Having taken a look at the supporters and founding members listed on the website of the Marriage Foundation, (which we did post chatting with a lovely lady lawyer called Suzy on Twitter), it astounded us to see an almost never-ending list of family court judges, who also appear to have jumped on to the lobbying band wagon.
Quite whether these founding members knew the ramifications of such a move in the most political sense or whether they simply wished to show some support for a fellow colleague or superior is not clear from the list alone, but it made us wonder what may have been sent to the Foundation and by whom in their “Send us 50 words section”, the contents of which they don’t publish on the site, another cause for concern where lack of transparency tends to arouse suspicion.
It also begs the question – if these judges are prepared to sign up to a Foundation like this, are their convictions also compromising their ability to judge impartially?Whilst we have no desire to go on a witch hunt, we feel this is an important question, one which should leave room for a debate on how to address bias and partiality in the system. One way we feel would be helpful, would be to have a directory of all judges and their perspectives on every family law issue – very much like the parliamentary website which allows you to see what every MP votes on and how he or she votes on important issues.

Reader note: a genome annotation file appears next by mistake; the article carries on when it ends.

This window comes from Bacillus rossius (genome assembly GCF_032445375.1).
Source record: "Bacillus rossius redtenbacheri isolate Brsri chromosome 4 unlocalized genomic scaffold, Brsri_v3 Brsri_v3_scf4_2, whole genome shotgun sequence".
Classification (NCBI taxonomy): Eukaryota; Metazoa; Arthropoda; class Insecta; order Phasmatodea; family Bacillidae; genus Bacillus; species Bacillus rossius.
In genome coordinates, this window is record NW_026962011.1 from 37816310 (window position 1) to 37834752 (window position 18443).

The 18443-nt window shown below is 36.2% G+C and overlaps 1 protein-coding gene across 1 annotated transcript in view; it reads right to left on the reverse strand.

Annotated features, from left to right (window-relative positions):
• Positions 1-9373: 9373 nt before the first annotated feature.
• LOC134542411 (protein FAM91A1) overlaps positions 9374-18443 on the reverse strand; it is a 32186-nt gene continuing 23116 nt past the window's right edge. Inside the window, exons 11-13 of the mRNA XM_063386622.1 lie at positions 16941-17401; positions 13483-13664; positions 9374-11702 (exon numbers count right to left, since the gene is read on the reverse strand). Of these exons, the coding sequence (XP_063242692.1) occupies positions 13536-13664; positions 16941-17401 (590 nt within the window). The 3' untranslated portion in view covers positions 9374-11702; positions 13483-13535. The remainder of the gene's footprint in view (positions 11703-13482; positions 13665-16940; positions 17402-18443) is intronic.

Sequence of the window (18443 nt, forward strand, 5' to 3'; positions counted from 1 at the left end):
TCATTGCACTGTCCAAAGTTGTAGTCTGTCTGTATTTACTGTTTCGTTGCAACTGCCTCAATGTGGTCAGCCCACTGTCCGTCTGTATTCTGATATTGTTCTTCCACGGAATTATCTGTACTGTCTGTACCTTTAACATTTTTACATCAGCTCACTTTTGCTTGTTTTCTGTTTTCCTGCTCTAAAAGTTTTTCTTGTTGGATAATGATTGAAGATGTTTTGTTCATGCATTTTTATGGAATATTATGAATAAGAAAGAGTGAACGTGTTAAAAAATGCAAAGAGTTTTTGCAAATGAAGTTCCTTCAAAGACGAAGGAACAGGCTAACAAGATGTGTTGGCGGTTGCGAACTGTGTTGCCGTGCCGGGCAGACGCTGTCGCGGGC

Following on from the concerns we have about whether this Foundation is really a charity or just lobbyists dressed up as lamb, it is also clear that the Foundation has been seeking the assistance of PR mavens – everything from their website to their Facebook page screams social media, a concerted effort to spread the word to the young. If only our judges saw fit to reach out to the public using technology to actually improve the family courts.
Sir Paul Coleridge and his Foundation may now be under review, but he is not alone. The lack of professionalism in itself which has seen some of our most senior judges turn lobbyists, needs to be examined.